Pbx homeodomain proteins direct Myod activity to promote fast-muscle differentiation

The basic helix-loop-helix (bHLH) transcription factor Myod directly regulates gene expression throughout the program of skeletal muscle differentiation. It is not known how a Myod-driven myogenic program is modulated to achieve muscle fiber-type-specific gene expression. Pbx homeodomain proteins mark promoters of a subset of Myod target genes, including myogenin (Myog); thus, Pbx proteins might modulate the program of myogenesis driven by Myod. By inhibiting Pbx function in zebrafish embryos, this study has shown that Pbx proteins are required in order for Myod to induce the expression of a subset of muscle genes in the somites. In the absence of Pbx function, expression of myog and of fast-muscle genes is inhibited, whereas slow-muscle gene expression appears normal. By knocking down Pbx or Myod function in combination with another bHLH myogenic factor, Myf5, it was shown that Pbx is required for Myod to regulate fast-muscle, but not slow-muscle, development. Furthermore, this study shows that Sonic hedgehog requires Myod in order to induce both fast- and slow-muscle markers but requires Pbx only to induce fast-muscle markers. These results reveal that Pbx proteins modulate Myod activity to drive fast-muscle gene expression, thus showing that homeodomain proteins can direct bHLH proteins to establish a specific cell-type identity (Maves, 2007).

Pbx1 functions in distinct regulatory networks to pattern the great arteries and cardiac outflow tract

The patterning of the cardiovascular system into systemic and pulmonic circulations is a complex morphogenetic process, the failure of which results in clinically important congenital defects. This process involves extensive vascular remodeling and coordinated division of the cardiac outflow tract (OFT). The homeodomain transcription factor Pbx1 orchestrates separate transcriptional pathways to control great-artery patterning and cardiac OFT septation in mice. Pbx1-null embryos display anomalous great arteries owing to a failure to establish the initial complement of branchial arch arteries in the caudal pharyngeal region. Pbx1 deficiency also results in the failure of cardiac OFT septation. Pbx1-null embryos lose a transient burst of Pax3 expression in premigratory cardiac neural crest cells (NCCs) that ultimately specifies cardiac NCC function for OFT development, but does not regulate NCC migration to the heart. Pbx1 directly activates Pax3, leading to repression of its target gene Msx2 in NCCs. Compound Msx2/Pbx1-null embryos display significant rescue of cardiac septation, demonstrating that disruption of this Pbx1-Pax3-Msx2 regulatory pathway partially underlies the OFT defects in Pbx1-null mice. Conversely, the great-artery anomalies of compound Msx2/Pbx1-null embryos remain within the same spectrum as those of Pbx1-null embryos. Thus, Pbx1 makes a crucial contribution to distinct regulatory pathways in cardiovascular development (Chang, 2008).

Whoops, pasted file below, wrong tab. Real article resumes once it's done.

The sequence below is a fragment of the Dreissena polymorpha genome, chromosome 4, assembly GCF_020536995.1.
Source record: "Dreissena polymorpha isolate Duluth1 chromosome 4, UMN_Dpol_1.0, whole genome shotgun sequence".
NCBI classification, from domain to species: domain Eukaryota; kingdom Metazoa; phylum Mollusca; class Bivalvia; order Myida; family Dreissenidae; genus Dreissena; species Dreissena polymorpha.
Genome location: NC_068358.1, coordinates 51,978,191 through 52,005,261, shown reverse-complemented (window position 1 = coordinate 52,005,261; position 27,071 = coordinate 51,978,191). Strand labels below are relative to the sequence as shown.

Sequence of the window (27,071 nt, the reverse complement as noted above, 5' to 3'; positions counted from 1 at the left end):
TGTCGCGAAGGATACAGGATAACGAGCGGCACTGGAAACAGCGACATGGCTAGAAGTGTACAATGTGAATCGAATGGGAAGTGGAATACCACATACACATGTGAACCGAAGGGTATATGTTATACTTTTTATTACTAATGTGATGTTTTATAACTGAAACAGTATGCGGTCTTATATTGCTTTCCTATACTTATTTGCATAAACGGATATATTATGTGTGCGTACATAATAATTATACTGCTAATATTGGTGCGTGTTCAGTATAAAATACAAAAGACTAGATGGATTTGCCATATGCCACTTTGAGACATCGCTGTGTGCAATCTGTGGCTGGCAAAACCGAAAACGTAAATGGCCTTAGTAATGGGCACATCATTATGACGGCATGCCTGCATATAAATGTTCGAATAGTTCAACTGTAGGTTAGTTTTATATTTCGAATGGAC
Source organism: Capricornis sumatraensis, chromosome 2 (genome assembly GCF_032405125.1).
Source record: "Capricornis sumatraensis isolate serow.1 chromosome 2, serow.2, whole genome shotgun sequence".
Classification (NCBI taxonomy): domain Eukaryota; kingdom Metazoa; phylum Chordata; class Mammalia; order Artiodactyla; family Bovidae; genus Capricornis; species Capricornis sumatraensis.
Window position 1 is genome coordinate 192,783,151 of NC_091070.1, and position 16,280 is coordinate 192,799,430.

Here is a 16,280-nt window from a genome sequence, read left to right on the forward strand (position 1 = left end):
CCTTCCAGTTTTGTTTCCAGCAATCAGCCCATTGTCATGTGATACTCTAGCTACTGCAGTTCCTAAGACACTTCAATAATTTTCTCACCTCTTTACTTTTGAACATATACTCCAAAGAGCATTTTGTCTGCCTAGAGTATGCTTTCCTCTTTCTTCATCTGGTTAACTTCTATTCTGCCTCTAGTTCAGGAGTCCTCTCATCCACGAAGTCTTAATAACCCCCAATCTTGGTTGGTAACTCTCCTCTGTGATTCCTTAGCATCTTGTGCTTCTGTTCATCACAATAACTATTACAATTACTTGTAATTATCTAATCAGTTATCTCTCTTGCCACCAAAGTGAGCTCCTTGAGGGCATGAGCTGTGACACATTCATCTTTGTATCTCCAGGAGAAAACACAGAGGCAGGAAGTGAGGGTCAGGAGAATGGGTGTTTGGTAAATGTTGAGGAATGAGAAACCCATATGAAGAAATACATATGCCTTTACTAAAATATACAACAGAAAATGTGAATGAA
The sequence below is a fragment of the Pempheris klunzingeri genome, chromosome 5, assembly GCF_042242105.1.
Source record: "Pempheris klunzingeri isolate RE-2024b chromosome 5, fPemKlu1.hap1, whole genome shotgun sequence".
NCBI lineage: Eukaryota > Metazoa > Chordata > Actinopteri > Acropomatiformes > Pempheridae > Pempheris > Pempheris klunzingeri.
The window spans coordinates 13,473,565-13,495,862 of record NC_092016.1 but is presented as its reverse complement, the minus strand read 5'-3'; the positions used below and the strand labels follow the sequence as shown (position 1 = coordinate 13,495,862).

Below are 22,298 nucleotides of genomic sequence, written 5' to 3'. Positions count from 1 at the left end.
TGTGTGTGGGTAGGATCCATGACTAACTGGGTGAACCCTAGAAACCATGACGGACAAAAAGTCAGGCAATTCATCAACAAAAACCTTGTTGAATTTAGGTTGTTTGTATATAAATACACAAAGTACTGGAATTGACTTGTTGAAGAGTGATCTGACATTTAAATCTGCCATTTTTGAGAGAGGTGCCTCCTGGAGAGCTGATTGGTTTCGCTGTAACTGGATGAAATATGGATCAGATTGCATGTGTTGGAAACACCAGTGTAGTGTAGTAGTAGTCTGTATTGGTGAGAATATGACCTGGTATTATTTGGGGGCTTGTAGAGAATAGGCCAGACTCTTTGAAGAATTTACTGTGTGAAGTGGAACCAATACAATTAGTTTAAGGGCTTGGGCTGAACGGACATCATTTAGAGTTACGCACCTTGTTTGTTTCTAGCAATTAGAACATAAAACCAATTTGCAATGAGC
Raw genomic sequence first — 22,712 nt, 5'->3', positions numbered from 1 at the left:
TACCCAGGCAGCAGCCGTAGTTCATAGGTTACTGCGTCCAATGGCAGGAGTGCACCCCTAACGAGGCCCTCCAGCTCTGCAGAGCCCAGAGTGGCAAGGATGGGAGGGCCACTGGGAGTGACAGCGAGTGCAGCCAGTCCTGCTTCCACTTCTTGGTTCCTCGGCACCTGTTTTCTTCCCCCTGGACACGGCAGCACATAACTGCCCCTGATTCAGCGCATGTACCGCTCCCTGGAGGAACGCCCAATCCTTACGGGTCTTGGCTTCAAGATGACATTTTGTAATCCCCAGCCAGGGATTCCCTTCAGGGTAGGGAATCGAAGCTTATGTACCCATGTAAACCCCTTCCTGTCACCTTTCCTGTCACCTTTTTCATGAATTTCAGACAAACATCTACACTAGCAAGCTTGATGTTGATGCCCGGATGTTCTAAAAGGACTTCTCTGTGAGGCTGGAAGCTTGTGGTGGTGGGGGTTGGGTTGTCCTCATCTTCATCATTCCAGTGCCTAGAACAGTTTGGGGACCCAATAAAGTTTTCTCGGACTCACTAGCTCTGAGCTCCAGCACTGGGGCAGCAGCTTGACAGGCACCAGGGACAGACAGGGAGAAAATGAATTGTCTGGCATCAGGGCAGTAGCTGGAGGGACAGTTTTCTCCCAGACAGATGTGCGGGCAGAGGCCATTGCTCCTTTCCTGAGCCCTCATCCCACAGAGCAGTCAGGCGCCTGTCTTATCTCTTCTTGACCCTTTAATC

In vitro studies were conducted to further assess the potential role of Pbx1 in the transcriptional regulation of Pax3, which contains Pbx1 binding sites in its promoter. Electrophoretic mobility shift assays (EMSA) confirmed that Site A, which contains a consensus Pbx1/Meis1 binding sequence (5'-TGACAGTT-3'), supported robust cooperative binding by Pbx1 and Meis1, but not binding by either protein alone. By contrast, Pbx1 did not form binding complexes with several representative Hox proteins (HoxB2, HoxB4 or HoxB7) on Site A. Site B, which is located 1.1 kb upstream of the Pax3 transcriptional start site, was bound robustly by HoxB4 or Meis1 in the presence of Pbx1. DNA binding by HoxB2 and HoxB7 on Site B was also dependent on Pbx1. Pbx1-Meis1-Hox trimeric complexes did not form on either isolated Site A or Site B. The requirement for Pbx1 in regulating Pax3 promoter activity was assessed using a reporter gene containing the 1.6 kb Pax3 promoter fragment in PC12 pheochromocytoma cells, which are derivatives of NCCs. Whereas HoxB4 alone produced a modest increase in Pax3 promoter activity, co-transfection of Pbx1 and HoxB4 strongly activated transcription. Consistent with the binding studies, adding Meis1 to the transfection mixture did not further enhance the Pax3 transcriptional response. Thus, Pbx1 partners with Meis and Hox proteins to directly activate expression of Pax3 through its proximal promoter elements. Taken together, these results show that Pbx1 is essential for Pax3 proximal promoter activity and for transient premigratory cardiac NCC expression of Pax3. It is proposed that activity of the Pax3 1.6 kb proximal promoter in vivo partially reflects Pbx1-dependent Pax3 expression in premigratory cardiac NCCs. The broader and sustained dorsal neural tube expression of Pax3 is likely to require additional regulatory elements outside the 1.6 kb region that are not under Pbx1 control (Chang, 2008).

Pbx proteins and spleen development